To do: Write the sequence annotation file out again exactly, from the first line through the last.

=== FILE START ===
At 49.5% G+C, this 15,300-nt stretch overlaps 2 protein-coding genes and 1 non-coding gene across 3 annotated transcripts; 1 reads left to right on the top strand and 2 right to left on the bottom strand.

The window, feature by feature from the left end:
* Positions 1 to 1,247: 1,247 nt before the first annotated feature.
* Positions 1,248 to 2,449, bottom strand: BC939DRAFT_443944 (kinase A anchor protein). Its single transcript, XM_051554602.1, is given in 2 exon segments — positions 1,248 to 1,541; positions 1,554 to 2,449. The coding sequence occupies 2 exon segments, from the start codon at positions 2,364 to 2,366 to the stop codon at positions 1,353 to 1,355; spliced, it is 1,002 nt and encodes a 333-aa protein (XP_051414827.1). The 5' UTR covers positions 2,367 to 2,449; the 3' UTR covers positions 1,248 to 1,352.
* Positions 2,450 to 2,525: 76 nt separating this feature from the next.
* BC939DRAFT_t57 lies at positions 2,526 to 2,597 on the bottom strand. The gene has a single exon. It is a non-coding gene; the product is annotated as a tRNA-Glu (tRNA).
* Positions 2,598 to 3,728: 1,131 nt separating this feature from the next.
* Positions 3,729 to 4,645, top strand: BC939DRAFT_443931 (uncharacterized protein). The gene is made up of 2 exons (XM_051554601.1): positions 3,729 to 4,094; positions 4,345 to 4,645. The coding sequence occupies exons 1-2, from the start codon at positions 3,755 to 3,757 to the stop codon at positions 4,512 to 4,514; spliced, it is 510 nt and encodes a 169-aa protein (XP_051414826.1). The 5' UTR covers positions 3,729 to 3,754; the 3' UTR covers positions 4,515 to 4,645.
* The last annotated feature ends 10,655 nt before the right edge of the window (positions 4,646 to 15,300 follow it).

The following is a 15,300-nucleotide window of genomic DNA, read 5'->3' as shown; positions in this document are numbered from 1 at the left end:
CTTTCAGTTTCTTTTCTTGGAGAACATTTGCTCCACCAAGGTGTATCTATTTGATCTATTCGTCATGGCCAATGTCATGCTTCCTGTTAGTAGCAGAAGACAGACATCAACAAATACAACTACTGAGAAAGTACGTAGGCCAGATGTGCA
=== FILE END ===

At 49.5% G+C, this 15,300-nt stretch overlaps 2 protein-coding genes and 1 non-coding gene across 3 annotated transcripts; 1 reads left to right on the top strand and 2 right to left on the bottom strand.

The window, feature by feature from the left end:
* Positions 1 to 1,247: 1,247 nt before the first annotated feature.
* Positions 1,248 to 2,449, bottom strand: BC939DRAFT_443944 (kinase A anchor protein). Its single transcript, XM_051554602.1, is given in 2 exon segments — positions 1,248 to 1,541; positions 1,554 to 2,449. The coding sequence occupies 2 exon segments, from the start codon at positions 2,364 to 2,366 to the stop codon at positions 1,353 to 1,355; spliced, it is 1,002 nt and encodes a 333-aa protein (XP_051414827.1). The 5' UTR covers positions 2,367 to 2,449; the 3' UTR covers positions 1,248 to 1,352.
* Positions 2,450 to 2,525: 76 nt separating this feature from the next.
* BC939DRAFT_t57 lies at positions 2,526 to 2,597 on the bottom strand. The gene has a single exon. It is a non-coding gene; the product is annotated as a tRNA-Glu (tRNA).
* Positions 2,598 to 3,728: 1,131 nt separating this feature from the next.
* Positions 3,729 to 4,645, top strand: BC939DRAFT_443931 (uncharacterized protein). The gene is made up of 2 exons (XM_051554601.1): positions 3,729 to 4,094; positions 4,345 to 4,645. The coding sequence occupies exons 1-2, from the start codon at positions 3,755 to 3,757 to the stop codon at positions 4,512 to 4,514; spliced, it is 510 nt and encodes a 169-aa protein (XP_051414826.1). The 5' UTR covers positions 3,729 to 3,754; the 3' UTR covers positions 4,515 to 4,645.
* The last annotated feature ends 10,655 nt before the right edge of the window (positions 4,646 to 15,300 follow it).

The following is a 15,300-nucleotide window of genomic DNA, read 5'->3' as shown; positions in this document are numbered from 1 at the left end:
CTTTCAGTTTCTTTTCTTGGAGAACATTTGCTCCACCAAGGTGTATCTATTTGATCTATTCGTCATGGCCAATGTCATGCTTCCTGTTAGTAGCAGAAGACAGACATCAACAAATACAACTACTGAGAAAGTACGTAGGCCAGATGTGCA